The dollar dropped to two-week lows on Wednesday, showing reduced safe-haven appeal for now, as U.S. tech stocks rallied and commodity prices firmed, even as sentiment remained cautious amid a resurgence of new coronavirus cases globally, particularly in the United States.
FILE PHOTO: A woman counts U.S. dollar bills at her home in Buenos Aires, Argentina August 28, 2018. REUTERS/Marcos Brindicci/File PhotoThe euro, meanwhile, rose to three-week highs against the dollar, while commodity currencies such as the Australian, New Zealand, and Canadian dollars gained.
The NASDAQ index .IXIC hit a record closing high, supported by technology shares, reversing Tuesday's loss, feeding the currency market's risk appetite.
The dollar is typically seen as a safe haven for investors to park their cash each time a resurgence of the pandemic seems to threaten a global economic recovery.
“Investors are growing more confident that this stock market rally is not going to end any time soon,” said Edward Moya, senior market analyst, at OANDA in New York. “And that’s pretty much based on expectations that you’re going to continue to see a strong global stimulus response over the coming weeks and months.”
That said, the U.S. Centers for Disease Control and Prevention (CDC) on Wednesday reported 2,982,900 cases of new coronavirus, an increase of 50,304 cases from its previous count. It said the number of deaths had risen by 932 to 131,065.
Against a basket of its rivals, the dollar =USD dropped 0.5% to 96.479 in late afternoon trading.
A decline in the dollar earlier this week set off the so-called “Death Cross,” a bearish technical formation that occurs when the 50-day moving average crosses below the 200-day moving average.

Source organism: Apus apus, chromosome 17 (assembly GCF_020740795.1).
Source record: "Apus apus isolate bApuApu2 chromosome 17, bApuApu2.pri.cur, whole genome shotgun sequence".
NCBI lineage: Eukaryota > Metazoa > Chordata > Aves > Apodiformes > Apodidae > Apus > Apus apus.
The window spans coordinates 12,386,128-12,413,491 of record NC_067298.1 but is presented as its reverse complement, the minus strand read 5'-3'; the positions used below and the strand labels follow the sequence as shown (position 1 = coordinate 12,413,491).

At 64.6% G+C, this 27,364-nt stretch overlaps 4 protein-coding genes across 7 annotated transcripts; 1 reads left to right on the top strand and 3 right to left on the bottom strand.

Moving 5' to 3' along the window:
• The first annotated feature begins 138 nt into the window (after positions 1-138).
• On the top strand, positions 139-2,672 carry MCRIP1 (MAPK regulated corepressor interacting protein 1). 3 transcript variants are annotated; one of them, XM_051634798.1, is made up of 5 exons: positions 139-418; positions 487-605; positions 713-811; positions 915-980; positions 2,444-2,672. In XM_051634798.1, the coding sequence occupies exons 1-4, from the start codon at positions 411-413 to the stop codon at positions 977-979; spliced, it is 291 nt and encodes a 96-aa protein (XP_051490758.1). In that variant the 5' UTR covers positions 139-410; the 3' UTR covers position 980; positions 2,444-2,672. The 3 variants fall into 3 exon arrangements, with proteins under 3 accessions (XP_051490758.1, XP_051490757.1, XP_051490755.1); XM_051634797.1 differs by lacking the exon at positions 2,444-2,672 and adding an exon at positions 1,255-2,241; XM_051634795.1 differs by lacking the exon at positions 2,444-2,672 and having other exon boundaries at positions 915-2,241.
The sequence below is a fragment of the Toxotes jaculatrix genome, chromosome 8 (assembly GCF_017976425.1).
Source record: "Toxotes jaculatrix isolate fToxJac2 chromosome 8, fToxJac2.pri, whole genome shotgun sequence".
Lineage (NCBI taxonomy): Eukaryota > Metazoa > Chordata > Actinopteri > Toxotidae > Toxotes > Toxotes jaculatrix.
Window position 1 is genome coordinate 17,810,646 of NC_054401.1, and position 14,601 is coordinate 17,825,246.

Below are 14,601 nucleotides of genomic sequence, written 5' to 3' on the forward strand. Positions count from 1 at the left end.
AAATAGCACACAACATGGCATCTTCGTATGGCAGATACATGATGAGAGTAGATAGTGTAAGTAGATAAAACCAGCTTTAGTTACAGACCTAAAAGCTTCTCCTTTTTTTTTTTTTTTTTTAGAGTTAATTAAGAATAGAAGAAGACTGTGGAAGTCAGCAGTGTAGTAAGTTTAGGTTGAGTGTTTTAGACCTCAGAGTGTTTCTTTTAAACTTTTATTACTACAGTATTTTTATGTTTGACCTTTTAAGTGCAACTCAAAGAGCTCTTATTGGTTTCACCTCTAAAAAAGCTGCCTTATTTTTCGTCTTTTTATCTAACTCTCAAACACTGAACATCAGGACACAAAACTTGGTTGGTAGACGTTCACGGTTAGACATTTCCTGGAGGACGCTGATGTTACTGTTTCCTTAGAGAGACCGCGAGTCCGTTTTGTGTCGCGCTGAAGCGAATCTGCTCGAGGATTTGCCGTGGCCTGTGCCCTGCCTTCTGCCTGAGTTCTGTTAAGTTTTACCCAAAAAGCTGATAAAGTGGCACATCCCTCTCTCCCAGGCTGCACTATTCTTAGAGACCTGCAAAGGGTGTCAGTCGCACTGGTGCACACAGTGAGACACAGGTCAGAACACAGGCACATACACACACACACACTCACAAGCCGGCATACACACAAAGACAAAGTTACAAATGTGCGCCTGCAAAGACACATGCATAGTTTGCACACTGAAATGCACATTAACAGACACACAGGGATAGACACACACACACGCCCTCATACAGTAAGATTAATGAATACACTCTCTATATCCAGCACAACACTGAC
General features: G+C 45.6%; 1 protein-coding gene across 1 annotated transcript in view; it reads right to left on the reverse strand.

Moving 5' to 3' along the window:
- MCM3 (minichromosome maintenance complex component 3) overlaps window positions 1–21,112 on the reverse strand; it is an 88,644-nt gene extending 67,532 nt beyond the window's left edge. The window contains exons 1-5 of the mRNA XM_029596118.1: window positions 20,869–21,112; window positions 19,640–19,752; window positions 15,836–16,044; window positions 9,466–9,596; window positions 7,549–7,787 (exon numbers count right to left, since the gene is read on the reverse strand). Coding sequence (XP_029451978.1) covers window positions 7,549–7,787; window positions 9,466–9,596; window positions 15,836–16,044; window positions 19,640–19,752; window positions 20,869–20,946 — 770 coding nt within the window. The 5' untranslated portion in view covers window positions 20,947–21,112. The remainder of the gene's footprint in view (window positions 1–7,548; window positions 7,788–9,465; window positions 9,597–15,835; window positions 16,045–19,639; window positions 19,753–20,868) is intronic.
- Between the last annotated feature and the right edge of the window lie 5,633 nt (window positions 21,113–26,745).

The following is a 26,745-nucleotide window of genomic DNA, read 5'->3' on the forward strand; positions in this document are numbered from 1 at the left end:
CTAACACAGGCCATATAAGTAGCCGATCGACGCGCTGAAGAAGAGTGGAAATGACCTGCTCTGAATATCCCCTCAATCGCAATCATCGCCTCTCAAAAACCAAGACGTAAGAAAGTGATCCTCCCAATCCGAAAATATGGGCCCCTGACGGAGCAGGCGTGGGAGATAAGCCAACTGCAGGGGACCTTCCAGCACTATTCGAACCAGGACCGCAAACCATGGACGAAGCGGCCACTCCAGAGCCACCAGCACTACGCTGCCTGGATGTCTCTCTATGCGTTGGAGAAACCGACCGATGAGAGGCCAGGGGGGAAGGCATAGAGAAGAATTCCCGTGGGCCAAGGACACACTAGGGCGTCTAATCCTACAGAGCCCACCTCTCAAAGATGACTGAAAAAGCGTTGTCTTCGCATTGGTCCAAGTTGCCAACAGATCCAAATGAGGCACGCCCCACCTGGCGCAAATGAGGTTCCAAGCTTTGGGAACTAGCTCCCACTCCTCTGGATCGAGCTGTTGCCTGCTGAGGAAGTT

Past occurrences of the Death Cross have been followed by dollar weakness eight out of nine times since 1980 when the 200-day moving average has been declining, as it is now, analysts at BofA Securities said.
The euro EUR=EBS rose 0.5% versus the dollar to $1.1329.
Commodity currencies, which tend to thrive in times of increased risk appetite, also gained against the dollar.
The Australian dollar rose 0.5% against the greenback to US$0.6981 AUD=D3. The New Zealand dollar NZD=D3 grew 0.4% to US$0.6573, with the Canadian dollar CAD=D3 rising 0.7% to C$1.3509per U.S. dollar.
Against the safe-haven yen, the dollar was down 0.2% on the day at 107.24 yen JPY=EBS. The greenback was also 0.5% lower versus the Swiss franc at 0.9380 franc CHF=EBS.
Sterling GBP=D3 shrugged off earlier losses and rose 0.6% to $1.2613, after British finance minister Rishi Sunak promised 30 billion pounds ($37.7 billion) to head off an unemployment crisis by paying companies to bring back furloughed workers and cutting taxes for hospitality firms and homebuyers. Earlier, the onshore yuan CNY=CFXS was stable at 7.0129, halting a two-day rally, after the Chinese central bank's daily midpoint for the currency was set at a weaker than expected level.